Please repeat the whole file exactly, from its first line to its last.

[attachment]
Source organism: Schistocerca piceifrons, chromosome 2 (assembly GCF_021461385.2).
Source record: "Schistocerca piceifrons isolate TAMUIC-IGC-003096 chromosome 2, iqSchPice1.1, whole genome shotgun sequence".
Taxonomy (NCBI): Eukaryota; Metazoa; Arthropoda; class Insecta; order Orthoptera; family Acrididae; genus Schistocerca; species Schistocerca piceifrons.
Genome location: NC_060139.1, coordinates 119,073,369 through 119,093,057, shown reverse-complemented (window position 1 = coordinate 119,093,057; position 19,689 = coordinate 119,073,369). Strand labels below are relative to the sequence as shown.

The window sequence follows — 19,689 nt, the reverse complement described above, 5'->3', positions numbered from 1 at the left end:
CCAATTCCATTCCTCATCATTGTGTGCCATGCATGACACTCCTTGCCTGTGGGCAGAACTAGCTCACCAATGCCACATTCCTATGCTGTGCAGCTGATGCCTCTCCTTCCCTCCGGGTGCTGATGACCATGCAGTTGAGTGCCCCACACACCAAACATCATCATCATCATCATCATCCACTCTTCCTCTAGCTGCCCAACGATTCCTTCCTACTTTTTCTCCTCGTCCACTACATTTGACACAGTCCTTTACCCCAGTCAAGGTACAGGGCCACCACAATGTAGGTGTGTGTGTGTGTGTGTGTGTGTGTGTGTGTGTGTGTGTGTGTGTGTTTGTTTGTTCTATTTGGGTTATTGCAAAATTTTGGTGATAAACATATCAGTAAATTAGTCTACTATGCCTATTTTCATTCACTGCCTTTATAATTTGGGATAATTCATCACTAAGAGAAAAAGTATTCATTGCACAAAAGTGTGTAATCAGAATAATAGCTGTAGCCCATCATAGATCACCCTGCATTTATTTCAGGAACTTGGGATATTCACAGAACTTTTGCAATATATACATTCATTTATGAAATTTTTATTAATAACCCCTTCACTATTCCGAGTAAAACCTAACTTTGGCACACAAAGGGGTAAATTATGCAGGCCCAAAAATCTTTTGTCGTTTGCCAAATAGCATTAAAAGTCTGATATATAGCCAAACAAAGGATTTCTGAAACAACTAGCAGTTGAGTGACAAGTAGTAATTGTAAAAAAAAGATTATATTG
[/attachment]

Source organism: Schistocerca piceifrons, chromosome 2 (assembly GCF_021461385.2).
Source record: "Schistocerca piceifrons isolate TAMUIC-IGC-003096 chromosome 2, iqSchPice1.1, whole genome shotgun sequence".
Taxonomy (NCBI): Eukaryota; Metazoa; Arthropoda; class Insecta; order Orthoptera; family Acrididae; genus Schistocerca; species Schistocerca piceifrons.
Genome location: NC_060139.1, coordinates 119,073,369 through 119,093,057, shown reverse-complemented (window position 1 = coordinate 119,093,057; position 19,689 = coordinate 119,073,369). Strand labels below are relative to the sequence as shown.

The window sequence follows — 19,689 nt, the reverse complement described above, 5'->3', positions numbered from 1 at the left end:
CCAATTCCATTCCTCATCATTGTGTGCCATGCATGACACTCCTTGCCTGTGGGCAGAACTAGCTCACCAATGCCACATTCCTATGCTGTGCAGCTGATGCCTCTCCTTCCCTCCGGGTGCTGATGACCATGCAGTTGAGTGCCCCACACACCAAACATCATCATCATCATCATCATCCACTCTTCCTCTAGCTGCCCAACGATTCCTTCCTACTTTTTCTCCTCGTCCACTACATTTGACACAGTCCTTTACCCCAGTCAAGGTACAGGGCCACCACAATGTAGGTGTGTGTGTGTGTGTGTGTGTGTGTGTGTGTGTGTGTGTGTGTGTGTTTGTTTGTTCTATTTGGGTTATTGCAAAATTTTGGTGATAAACATATCAGTAAATTAGTCTACTATGCCTATTTTCATTCACTGCCTTTATAATTTGGGATAATTCATCACTAAGAGAAAAAGTATTCATTGCACAAAAGTGTGTAATCAGAATAATAGCTGTAGCCCATCATAGATCACCCTGCATTTATTTCAGGAACTTGGGATATTCACAGAACTTTTGCAATATATACATTCATTTATGAAATTTTTATTAATAACCCCTTCACTATTCCGAGTAAAACCTAACTTTGGCACACAAAGGGGTAAATTATGCAGGCCCAAAAATCTTTTGTCGTTTGCCAAATAGCATTAAAAGTCTGATATATAGCCAAACAAAGGATTTCTGAAACAACTAGCAGTTGAGTGACAAGTAGTAATTGTAAAAAAAAGATTATATTG